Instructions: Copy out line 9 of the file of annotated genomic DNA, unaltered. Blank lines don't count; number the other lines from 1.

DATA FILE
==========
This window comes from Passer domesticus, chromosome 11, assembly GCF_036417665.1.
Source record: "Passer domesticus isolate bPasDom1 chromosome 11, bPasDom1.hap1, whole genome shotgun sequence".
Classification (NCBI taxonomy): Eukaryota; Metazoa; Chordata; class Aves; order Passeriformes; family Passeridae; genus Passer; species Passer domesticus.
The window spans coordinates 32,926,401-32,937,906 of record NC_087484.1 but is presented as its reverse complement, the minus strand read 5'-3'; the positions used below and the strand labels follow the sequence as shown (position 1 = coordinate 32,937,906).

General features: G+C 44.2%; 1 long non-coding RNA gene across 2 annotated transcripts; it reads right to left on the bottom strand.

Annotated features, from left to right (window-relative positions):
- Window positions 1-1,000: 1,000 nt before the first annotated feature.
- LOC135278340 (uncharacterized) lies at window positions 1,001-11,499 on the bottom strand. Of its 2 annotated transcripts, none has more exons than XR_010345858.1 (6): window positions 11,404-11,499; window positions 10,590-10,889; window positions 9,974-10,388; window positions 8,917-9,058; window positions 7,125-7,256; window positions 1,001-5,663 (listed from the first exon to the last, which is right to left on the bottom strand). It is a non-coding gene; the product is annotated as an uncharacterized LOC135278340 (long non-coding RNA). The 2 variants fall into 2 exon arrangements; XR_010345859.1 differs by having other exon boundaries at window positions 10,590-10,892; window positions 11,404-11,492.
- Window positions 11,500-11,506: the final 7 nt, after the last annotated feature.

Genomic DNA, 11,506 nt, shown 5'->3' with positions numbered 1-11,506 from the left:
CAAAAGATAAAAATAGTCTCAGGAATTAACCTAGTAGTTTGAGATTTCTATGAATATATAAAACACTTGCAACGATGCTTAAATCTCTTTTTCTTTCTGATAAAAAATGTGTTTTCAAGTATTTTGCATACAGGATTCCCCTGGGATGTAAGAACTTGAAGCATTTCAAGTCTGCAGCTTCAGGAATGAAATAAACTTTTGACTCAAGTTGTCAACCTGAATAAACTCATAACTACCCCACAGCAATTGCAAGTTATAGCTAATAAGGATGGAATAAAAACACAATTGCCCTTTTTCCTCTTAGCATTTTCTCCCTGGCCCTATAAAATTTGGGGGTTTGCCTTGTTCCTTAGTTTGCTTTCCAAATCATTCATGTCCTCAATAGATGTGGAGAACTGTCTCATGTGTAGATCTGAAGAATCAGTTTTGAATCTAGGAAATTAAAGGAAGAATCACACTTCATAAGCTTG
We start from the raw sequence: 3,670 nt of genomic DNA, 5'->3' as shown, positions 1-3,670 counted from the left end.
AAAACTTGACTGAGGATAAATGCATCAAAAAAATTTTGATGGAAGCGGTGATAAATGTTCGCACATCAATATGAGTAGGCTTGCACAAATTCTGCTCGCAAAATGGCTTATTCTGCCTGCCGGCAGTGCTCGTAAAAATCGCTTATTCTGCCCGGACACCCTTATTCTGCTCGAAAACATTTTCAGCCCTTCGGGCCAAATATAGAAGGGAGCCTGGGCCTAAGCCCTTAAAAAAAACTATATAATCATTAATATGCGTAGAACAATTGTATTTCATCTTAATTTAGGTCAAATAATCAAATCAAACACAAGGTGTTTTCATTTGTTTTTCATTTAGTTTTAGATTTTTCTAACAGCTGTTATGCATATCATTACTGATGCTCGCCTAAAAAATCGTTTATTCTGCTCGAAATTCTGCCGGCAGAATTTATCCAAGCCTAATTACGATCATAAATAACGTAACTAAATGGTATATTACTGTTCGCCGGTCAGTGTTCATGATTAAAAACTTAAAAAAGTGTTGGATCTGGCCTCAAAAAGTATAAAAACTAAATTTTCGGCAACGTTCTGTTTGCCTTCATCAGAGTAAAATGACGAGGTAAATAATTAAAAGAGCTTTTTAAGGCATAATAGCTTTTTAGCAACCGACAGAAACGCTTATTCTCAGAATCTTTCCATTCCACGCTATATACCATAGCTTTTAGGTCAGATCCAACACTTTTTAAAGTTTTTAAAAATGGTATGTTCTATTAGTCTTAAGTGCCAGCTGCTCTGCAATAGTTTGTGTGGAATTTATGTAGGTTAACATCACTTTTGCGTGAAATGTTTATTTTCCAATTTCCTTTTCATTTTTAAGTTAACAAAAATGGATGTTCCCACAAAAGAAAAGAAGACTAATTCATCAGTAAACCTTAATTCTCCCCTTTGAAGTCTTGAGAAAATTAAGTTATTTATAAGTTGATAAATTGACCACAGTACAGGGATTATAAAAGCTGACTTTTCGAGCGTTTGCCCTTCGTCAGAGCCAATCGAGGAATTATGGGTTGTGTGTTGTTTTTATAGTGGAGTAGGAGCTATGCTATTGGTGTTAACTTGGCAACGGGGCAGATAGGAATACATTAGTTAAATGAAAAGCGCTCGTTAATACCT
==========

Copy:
- Window positions 11,500-11,506: the final 7 nt, after the last annotated feature.